We found no statistically significant difference between the width of the bone immediately postoperatively and at the final follow-up (mean a/b ratio was 0.322 immediately postoperatively versus 0.320 at the final follow-up, P=0.17).
Until there is a no specific treatment for the genetic defect in OI, the goal of treatment should be directed to maximise the affected patient’s function and to prevent deformity and disability resulting from fractures. Correction of any pre-existing deformities of long bones and implantation of intramedullary rods is one option currently available for achieving this aim [13, 19]. Some disadvantages of nonextensible rods were overcome with the introduction of the Bailey-Dubow extensible intramedullary rod . The problem of T-part disconnection frequently seen with the Bailey-Dubow rod was solved with the Sheffield rod . In a recent study, Joseph et al.  preferred to use double Rush rods in the femur.
We preferred to use Rush rods as they are easily inserted and revised, inexpensive, multiple rods of all sizes can be stocked easily and their length can be adjusted by cutting the end of the rod. We followed the technique described by Li et al. . The advantages of this technique are that the exposure is minimal with less blood loss and small scars, the periosteum is preserved and the number of osteotomies is kept to the minimum allowing the bone to heal rapidly (all of our cases healed within an average of 7 weeks).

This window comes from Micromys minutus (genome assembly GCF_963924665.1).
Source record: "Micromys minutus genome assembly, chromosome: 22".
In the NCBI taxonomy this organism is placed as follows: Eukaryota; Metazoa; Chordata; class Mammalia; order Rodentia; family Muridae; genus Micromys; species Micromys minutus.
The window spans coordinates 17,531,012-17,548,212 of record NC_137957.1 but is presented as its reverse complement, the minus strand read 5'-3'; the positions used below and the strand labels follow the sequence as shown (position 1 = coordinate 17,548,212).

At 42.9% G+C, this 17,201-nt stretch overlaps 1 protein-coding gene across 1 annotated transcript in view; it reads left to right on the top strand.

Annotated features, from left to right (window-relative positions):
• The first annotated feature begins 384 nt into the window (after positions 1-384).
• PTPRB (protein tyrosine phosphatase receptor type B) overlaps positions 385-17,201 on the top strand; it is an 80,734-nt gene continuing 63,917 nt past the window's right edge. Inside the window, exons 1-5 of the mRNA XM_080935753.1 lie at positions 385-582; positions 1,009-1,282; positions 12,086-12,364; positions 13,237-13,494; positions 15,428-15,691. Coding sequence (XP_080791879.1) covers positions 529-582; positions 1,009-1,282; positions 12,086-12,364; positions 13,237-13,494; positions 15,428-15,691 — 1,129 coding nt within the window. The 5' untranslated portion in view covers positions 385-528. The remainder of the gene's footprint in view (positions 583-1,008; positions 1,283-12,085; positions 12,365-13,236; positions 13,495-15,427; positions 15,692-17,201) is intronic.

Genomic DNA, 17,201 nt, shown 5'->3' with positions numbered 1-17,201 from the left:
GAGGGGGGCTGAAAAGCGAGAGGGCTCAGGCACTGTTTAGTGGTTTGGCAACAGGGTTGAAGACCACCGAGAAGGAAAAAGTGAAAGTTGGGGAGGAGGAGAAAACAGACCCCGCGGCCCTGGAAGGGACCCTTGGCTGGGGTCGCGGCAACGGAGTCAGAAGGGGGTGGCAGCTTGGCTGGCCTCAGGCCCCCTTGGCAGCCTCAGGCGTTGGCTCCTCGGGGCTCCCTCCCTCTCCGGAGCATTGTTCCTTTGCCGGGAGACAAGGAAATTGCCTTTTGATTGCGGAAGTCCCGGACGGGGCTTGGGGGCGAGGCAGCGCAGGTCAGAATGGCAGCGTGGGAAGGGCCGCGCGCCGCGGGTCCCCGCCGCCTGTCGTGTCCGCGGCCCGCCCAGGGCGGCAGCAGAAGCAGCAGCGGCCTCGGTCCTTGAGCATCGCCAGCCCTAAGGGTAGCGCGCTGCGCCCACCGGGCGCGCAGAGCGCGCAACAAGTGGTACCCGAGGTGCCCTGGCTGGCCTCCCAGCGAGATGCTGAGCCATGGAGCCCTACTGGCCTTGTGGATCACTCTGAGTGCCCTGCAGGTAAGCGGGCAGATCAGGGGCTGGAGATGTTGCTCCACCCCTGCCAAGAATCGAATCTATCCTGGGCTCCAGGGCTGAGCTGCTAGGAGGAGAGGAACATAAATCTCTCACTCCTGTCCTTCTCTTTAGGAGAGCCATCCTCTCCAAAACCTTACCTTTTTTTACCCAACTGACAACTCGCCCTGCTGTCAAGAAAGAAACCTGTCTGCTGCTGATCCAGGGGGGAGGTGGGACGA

Tiley and Albright  advised delaying intramedullary rodding (nonelongating and elongating) until the child begins to stand. In their series, intramedullary rodding was used in children from the age of 4 years. However, early surgical intervention may be indicated to stabilise the long bones in order to optimise functional ability and walking capacity . Ryöppy et al.  mentioned that early stabilisation of the involved bones was indicated to prevent an arrest in motor development caused by a cycle of fractures, immobilisation, osteoporosis, refractures and diminished motor activity due to fear of refracturing. Satisfactory results were reported by several authors [3, 11, 12, 16] who recommended operative intervention in infancy with “percutaneous” and “semiclosed” techniques for nonelongating rods in the treatment of the severely affected patients. These authors believe that the benefits of straightening and stabilisation outweigh the risks of additional procedures.